Despite the natural chaos a baby brings, I have a very chilled life at home. I never thought I would say this but I felt out of my comfort zone when thinking about working in London. This wasn’t because I wouldn’t be able to cope with the city or anything like that but mainly because it meant I’d be miles away from my baby. He has been breastfed all his life and he’s not too keen on taking the bottle. That combined with the very little notice you get for these jobs, meant that taking these opportunities on board would be a bit of a stretch.

Thank God for that though. Stepping out into the unknown is never as hard as one originally envisions. For the first job where I played a maid, the director was so ultra cool and understanding that he welcomed me, my baby and nanny (aka husband) to the set for a whole day of filming!

The second job was doing ADR work for a feature film to be released this autumn ( I can’t say which…). This was my first experience doing ADR. I loved it. On the first day I traveled into London with my baby and we hung out at The National Theatre for a while. I thought I was being naive when I put him in the sling for a nap; with lots of things going on around I thought sleep wouldn’t happen…but it did! I found hiding under the stairs particularly dark and useful. In the afternoon, I went to my job and my husband took over. On the second day, my husband helped out as well and off I went to work. Yes, I’m lucky my husband has a flexible job and yes, he’s pretty darn cool too.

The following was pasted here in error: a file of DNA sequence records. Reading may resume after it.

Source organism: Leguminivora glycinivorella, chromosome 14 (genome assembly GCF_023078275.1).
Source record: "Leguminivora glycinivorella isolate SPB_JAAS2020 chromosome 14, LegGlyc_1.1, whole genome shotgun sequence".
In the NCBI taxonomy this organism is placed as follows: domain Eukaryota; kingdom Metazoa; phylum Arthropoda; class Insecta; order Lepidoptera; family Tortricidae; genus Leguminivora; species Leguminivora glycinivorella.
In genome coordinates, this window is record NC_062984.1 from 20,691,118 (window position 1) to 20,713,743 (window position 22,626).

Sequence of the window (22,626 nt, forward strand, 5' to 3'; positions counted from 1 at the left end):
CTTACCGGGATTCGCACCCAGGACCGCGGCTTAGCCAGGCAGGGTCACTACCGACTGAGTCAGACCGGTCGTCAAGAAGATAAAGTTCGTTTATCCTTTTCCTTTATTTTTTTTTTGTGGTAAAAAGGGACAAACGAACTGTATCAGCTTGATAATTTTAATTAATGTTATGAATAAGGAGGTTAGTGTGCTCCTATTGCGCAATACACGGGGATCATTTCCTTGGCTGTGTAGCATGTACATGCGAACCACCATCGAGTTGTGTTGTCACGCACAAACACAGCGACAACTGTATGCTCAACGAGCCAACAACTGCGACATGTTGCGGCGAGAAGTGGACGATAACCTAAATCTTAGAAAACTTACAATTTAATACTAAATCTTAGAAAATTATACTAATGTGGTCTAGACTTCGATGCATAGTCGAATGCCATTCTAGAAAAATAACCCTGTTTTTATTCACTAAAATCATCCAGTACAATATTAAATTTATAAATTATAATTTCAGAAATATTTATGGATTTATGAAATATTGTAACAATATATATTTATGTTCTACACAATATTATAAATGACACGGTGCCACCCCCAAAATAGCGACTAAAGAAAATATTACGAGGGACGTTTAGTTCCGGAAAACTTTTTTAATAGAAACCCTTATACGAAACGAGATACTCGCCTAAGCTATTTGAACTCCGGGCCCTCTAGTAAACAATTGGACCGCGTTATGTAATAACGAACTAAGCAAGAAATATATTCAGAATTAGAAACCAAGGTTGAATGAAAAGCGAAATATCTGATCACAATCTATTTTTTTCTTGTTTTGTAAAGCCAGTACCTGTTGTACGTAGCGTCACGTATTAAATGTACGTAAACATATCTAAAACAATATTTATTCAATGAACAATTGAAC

Baby sleeping at The National Theatre.

The biggest ‘mummy’ challenge I faced doing this job was plainly said, managing my boobs. I brought my pump to work thinking it’d be easy to pump during breaks. HA! We did have breaks but they were way too short for me to glamorously relax on the toilet seat… luckily I was wearing a blazer thick enough to cover the huge circles of milk leakage on my shirt.Oh, and the pain! I won’t go into that but it was bad. Lol. Professionally speaking, the challenge of this job was saving my voice. I was asked to literally scream and at one point it dawned on me that I had to sing a song for an audition a couple of days later!

So yes, that crazy week ended with me going for a theatre audition at the New Diorama Studios. My husband couldn’t take any more time off to help out so my mother in law came to the rescue travelling all the way down from Nottingham to be with my son for about an hour. A star!